For the power-limited regime, the performance of 2-PAM, which is given by this expression, is here. And we basically go to say that when the probability of bit error is ten to the minus five, the EbN _0 that you require is 9.6 dB. This is a nine. So what's the idea behind the effective coding gain? Well, suppose I give you a certain constellation, OK, a certain signal set. And you find the probability of bit error for that, and you plot it. And it comes out to be something like this. So this is the performance for some given signal set A. This is your 2-PAM.

And now you want to quantify how much better is the signal set over the baseline system. Now, so in other words you want to look at the gap between the two curves. Now clearly the gap is going to be a function of the probability of bit error, right? But the basic idea now is you want to fix a certain probability of bit error because if you're designing a system, the probability of bit error is something that the system tolerates and is going to be fixed throughout the analysis.

So in this course, we'll be fixing it at ten to the minus five. You fix this probability of bit error to ten to the minus five, and you look at how much a gap you have between the two curves. And this gap is going to be your effective coding gain in dB. So in other words, effective coding gain, I can write here, is the gap between a given signal set and concordant system, 2-PAM, at a fixed probability of bit error. OK?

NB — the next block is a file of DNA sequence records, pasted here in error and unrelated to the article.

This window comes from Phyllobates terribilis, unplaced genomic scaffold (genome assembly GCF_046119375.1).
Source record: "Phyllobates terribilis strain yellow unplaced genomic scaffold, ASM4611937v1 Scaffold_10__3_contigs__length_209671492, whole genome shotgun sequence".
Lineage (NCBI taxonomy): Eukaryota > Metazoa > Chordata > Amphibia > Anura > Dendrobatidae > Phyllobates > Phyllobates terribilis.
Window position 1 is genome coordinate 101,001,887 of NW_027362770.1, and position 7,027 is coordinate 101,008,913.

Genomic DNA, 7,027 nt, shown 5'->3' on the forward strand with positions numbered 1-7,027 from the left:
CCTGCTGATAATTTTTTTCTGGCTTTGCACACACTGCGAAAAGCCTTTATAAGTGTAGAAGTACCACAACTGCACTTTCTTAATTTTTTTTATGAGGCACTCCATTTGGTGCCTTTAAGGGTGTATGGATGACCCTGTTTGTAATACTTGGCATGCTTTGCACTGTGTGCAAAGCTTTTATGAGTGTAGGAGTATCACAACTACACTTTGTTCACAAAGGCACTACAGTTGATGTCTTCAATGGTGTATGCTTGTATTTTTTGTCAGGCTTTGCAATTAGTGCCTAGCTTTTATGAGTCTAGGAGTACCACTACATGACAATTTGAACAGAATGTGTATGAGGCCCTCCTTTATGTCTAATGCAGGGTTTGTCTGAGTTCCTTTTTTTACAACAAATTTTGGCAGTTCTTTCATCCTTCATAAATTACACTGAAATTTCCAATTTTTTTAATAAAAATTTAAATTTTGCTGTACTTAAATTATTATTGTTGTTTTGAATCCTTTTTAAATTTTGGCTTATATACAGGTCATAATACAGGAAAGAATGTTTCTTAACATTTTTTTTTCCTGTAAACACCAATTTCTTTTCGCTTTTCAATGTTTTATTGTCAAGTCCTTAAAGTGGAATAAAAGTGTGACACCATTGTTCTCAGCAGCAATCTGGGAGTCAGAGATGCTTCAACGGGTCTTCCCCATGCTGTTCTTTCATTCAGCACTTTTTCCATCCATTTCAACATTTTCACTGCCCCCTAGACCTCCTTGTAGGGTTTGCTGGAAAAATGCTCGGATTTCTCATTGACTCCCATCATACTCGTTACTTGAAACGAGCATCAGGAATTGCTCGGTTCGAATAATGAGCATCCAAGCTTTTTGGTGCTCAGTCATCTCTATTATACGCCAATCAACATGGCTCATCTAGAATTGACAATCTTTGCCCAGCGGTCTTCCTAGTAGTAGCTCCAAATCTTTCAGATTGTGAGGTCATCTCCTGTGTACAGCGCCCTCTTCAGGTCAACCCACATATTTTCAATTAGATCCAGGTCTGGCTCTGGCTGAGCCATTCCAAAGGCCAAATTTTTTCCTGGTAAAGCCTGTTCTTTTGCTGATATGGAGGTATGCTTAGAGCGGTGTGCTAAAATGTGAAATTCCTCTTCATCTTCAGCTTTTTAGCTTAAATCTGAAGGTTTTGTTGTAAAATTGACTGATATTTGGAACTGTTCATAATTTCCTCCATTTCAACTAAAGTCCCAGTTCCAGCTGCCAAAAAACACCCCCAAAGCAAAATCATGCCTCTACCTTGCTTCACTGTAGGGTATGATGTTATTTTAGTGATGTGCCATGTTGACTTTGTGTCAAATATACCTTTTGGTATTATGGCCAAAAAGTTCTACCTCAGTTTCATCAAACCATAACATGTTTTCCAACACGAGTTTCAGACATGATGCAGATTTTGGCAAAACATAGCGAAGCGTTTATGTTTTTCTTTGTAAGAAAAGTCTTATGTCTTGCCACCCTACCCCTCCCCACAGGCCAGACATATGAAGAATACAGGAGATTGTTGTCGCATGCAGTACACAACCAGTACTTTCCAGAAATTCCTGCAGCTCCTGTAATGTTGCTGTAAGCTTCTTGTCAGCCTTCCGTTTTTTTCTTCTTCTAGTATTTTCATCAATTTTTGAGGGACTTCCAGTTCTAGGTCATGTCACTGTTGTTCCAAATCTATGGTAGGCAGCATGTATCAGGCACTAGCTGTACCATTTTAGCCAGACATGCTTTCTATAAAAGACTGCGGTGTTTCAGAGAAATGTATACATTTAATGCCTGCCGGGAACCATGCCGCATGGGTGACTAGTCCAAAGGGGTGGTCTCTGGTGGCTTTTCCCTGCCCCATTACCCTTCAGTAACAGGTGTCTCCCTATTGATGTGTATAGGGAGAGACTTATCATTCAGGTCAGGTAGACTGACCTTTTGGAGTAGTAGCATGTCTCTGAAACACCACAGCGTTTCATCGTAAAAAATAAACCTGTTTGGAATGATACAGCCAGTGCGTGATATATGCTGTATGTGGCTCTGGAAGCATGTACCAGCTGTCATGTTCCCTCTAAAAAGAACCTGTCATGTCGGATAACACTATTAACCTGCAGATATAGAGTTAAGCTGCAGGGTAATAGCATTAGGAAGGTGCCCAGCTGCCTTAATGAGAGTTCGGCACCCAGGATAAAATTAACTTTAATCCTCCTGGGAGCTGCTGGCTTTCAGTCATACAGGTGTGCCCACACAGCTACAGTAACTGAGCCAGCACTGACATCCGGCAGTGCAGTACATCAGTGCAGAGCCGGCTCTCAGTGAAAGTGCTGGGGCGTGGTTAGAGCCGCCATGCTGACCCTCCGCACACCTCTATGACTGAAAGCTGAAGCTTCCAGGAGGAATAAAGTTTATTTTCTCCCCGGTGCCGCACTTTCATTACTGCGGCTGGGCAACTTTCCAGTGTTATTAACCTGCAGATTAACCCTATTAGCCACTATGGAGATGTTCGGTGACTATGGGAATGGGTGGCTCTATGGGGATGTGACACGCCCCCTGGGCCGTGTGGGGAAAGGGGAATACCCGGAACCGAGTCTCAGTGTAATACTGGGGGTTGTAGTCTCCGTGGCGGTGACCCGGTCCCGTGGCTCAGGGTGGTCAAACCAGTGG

So now let us try to quantify this effective coding gain using the union bound estimate that we have here. So if I have a certain signal set, A, then I know from the union bound estimate that the probability of error is given by K_min of A times approximately Q of d_min over 2 sigma. So since I want that expression in terms of probability of bit error, I will use the fact that probability of bit error is probability of error per symbols or the number of bits per symobl. Since I have endpoints in my signal set, I have logM bits per symbol. And this is then K_min of A over logM base 2 times Q of d_min over 2 sigma.

So I'm going to rewrite my probability of bit error expression now in this -- in fact the right side in this quad. K_b of A times Q of root 2 gamma_c of A times Eb over N_0. So I'm just going to define the right hand side in this way. And I'm going to relate gamma_c of A and K_b of A to the parameters I have on the right hand side there. And why do I want to do it this way? Because I want to get an expression as close as possible to the performance of an uncoded 2-PAM system because that way things will be easier to do if I want to calculate the effective coding gain, OK?

So how do the parameters relate? Well, K_b of A is K_min of A over logM to the base 2. And this is the average number of nearest neighbors per information bit. If I compare the arguments inside the Q function, what I have is 2 gamma_c of A times Eb N_0 is the argument d_min over 2 sigma squared, which I will write as d_min squared over 4 sigma squared.

So remember sigma squared is N_0 over 2. So if I simplify this expression, what I will end up getting is gamma_c of A is d_min squared over 4 Eb. Gamma_c of A is known as the nominal coding gain. It's not the same as the effective coding gain, which is the distance between the two curves. OK, are there any questions so far?

So far what I have done is given a constellation A, I can find two parameters. I can find the nominal coding gain, and I can find the average number of nearest neighbors per information bit. And using these two parameters, we will try to get a handle over the effective coding gain. So that's the idea.